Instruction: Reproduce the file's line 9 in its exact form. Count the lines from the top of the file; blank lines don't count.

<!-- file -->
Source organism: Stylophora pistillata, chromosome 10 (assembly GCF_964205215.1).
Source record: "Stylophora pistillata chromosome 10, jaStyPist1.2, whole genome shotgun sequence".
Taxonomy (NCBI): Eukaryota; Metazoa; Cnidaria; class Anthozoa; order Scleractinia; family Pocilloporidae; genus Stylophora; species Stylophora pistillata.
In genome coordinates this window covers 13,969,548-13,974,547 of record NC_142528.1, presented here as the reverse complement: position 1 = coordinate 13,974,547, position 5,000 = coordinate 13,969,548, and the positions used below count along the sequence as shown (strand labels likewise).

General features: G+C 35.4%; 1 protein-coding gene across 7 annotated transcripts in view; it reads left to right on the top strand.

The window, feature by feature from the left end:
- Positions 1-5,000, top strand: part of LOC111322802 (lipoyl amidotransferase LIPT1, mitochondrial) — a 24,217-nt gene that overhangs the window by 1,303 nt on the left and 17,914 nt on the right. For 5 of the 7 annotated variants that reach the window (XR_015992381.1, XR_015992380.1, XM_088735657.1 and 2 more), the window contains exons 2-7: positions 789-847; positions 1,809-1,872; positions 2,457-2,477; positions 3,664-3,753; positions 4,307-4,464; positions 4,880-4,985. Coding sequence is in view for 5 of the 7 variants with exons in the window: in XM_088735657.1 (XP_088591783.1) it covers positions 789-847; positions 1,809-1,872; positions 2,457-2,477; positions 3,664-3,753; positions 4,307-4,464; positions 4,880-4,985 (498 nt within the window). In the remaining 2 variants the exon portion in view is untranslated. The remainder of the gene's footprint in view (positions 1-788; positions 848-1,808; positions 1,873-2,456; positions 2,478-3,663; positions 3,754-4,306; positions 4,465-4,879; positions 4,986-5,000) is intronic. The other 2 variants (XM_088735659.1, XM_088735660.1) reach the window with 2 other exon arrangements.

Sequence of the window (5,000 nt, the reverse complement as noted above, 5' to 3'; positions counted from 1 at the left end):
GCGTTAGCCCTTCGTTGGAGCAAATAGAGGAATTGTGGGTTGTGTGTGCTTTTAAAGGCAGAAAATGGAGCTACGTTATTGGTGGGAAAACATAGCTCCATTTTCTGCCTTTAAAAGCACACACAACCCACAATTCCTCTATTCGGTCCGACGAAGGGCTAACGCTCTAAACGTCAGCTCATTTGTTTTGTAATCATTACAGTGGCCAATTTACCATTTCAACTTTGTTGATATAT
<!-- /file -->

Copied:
GCGTTAGCCCTTCGTTGGAGCAAATAGAGGAATTGTGGGTTGTGTGTGCTTTTAAAGGCAGAAAATGGAGCTACGTTATTGGTGGGAAAACATAGCTCCATTTTCTGCCTTTAAAAGCACACACAACCCACAATTCCTCTATTCGGTCCGACGAAGGGCTAACGCTCTAAACGTCAGCTCATTTGTTTTGTAATCATTACAGTGGCCAATTTACCATTTCAACTTTGTTGATATAT